We talked to JPMorgan CEO Jamie Dimon about the bank's $20 billion investment in the US, the economy, and why he won't run for office
- Business Insider caught up with the JPMorgan Chase CEO in the South Bronx on Tuesday, where the bank was announcing the expansion of its Entrepreneurs of Color Fund.
- We asked him about inflation concerns, the bank's five year, $20 billion dollar investment in the US, and its healthcare initiative with Amazon and Berkshire Hathaway.
- He also talked about the role corporations have to play in their communities, saying that "as long as we're doing [...] well we always participate in the community, just like if you owned a corner bakery store, you would participate in the community."
- We also asked him why he's said he won't run for office. "I just don't think it's my nature," he said. "It's not what I've been trained to do, I've never run for office, I've never thought of things like that, so I think you have to be a sort of kind of person to be a politician."
Jamie Dimon's pleased with the economic progress the US has made in recent months. But there's still more to do.
Business Insider caught up with the JPMorgan Chase CEO in the South Bronx on Tuesday, where the bank was announcing the expansion of its Entrepreneurs of Color Fund. He talked about the fund, JPMorgan's big bet on brick-and-mortar bank branches, and wages. The bank in January announced it was raising wages for 22,000 US employees who work in its branches and customer-service centers, as part of a $20 billion investment in its US business.He also discussed the US economy, highlighting faster-than-expected growth and rising wages. But he said there's still a lot more to do, especially around infrastructure and education.
"America is still the greatest country on the planet," he said. "You know I get to travel the world and see all that. That does not mean we don't have some serious issues we have to fix.
The following is a lightly edited transcript of the conversation.
Matt Turner: You're here to announce funding for an Entrepreneurs of Color Fund here in The South Bronx. Why are these schemes so necessary, do you think?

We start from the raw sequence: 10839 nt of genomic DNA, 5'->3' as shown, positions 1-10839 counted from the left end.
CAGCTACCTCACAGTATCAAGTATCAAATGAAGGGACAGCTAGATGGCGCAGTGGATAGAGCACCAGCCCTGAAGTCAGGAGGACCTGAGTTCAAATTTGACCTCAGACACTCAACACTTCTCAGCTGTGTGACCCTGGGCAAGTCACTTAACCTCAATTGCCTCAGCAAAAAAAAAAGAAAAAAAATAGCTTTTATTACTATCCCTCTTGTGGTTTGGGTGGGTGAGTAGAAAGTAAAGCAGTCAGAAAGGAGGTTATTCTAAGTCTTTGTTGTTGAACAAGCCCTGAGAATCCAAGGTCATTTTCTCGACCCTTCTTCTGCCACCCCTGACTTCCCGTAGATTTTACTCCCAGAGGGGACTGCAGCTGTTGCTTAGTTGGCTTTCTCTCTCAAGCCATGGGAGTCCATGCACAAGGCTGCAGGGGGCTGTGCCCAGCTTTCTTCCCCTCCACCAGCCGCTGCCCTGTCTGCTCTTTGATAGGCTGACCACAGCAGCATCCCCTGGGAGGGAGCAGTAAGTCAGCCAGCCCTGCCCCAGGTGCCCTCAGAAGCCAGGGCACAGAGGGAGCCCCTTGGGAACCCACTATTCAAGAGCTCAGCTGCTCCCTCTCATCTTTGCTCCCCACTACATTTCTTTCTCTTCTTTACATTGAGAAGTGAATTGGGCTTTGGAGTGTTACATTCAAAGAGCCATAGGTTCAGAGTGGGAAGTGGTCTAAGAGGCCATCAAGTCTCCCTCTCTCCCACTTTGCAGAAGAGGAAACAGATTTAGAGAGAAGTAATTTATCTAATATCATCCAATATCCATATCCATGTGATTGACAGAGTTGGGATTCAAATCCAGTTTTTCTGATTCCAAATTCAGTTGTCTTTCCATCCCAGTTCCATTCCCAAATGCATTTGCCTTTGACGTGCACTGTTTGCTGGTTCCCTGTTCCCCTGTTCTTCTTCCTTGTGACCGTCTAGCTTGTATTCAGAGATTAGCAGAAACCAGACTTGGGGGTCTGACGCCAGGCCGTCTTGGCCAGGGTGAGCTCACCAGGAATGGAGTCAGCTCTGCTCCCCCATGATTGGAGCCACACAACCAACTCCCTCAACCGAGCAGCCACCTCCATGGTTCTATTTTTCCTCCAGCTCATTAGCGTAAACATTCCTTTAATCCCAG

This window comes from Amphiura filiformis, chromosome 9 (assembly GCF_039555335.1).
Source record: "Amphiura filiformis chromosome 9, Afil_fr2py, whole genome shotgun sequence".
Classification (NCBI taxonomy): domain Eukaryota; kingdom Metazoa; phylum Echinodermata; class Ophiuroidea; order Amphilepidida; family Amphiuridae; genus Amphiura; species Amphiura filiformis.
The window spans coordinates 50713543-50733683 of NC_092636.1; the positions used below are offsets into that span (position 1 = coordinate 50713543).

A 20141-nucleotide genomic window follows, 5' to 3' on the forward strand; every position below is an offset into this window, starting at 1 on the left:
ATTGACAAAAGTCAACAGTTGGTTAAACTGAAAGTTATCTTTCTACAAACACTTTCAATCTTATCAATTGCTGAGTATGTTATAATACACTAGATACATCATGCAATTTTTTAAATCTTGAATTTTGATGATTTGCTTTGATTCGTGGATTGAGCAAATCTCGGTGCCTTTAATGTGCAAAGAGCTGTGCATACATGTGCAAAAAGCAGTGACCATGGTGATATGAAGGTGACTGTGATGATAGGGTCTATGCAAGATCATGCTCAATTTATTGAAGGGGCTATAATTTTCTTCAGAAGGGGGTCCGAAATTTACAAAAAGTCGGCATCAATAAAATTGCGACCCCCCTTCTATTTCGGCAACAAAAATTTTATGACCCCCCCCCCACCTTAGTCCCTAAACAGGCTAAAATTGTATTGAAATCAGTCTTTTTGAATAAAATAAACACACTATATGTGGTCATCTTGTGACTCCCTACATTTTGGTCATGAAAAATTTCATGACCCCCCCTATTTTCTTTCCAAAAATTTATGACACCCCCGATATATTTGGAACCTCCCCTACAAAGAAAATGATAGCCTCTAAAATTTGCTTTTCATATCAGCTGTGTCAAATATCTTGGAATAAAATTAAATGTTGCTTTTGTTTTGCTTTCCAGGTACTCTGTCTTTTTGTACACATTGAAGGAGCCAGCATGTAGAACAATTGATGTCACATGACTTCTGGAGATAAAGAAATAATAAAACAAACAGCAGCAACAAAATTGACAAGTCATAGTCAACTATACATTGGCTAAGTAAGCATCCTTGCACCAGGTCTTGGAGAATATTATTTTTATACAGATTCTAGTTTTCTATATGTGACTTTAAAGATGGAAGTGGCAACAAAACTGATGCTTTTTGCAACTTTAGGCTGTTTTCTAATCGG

Jamie Dimon: So, we started this when we went to Detroit, and we were trying to help the city of Detroit. And when you look at what cities need, affordable housing, jobs, work skills, my wife is working hard on work skills under a foundation called Here to Here.
But obviously one of the things is to get small businesses up and running and vibrant. So, a lot of minority entrepreneurs don't have the back up money they need. And sometimes you get a city contract, you get a special kind of loan, to help them grow and to come and grow locally. So, hopefully this funding here will kind of start the process and help accelerate local lending.Turner: We sat down not far from here in May in The South Bronx when you announced some funding for a skills initiative. A lot has changed since May. What has has changed for the better in that time, do you think?
Dimon: We went to the Alfred E. Smith School and I hope that people watch it. There are some great schools teaching kids great things, they have jobs when they get out earning $40,000-$60,000 a year.
Turner: And what hasn't changed? What are the areas where there's much still more work to do?
Dimon: Well I think, that's a big question. America is still the greatest country on the planet. You know I get to travel the world and see all that. That does not mean we don't have some serious issues we have to fix. And those issues are around infrastructure, we're unable as a community anymore to actually build proper infrastructure on a timely basis.
You know there's a bridge that connects Staten Island to New Jersey, it took twelve years to get the permits, and there's already an existing bridge which could've fallen down and hurt people. So infrastructure, education, I think competitive global taxation was important to get it done. You know, proper regulation.
Turner: JPMorgan recently announced a five year, $20 billion dollar investment in the US. Can you just talk me through the thinking behind that? What led to that?Dimon: So we said when tax reform is gonna happen, it is gonna increase the after-tax profits of US-based companies. It's gonna bring a lot of capital back to the United States, which is a absolutely fabulous thing regardless of how that capital gets used. But we were thinking about what can we do to accelerate growth, both because of tax reform and regulatory reform, and we actually asked all of our people. It wasn't like I did it myself.
You know we have this thing called The Fellowship Initiative, we get kind of troubled minority kids in high school who may not get through and we wanna get them through, give them a job, get them training, get them into college, and get them through college. And so now we're doing maybe 120 a year of that. So to the extent we can use some of this to help society, we wanna do it.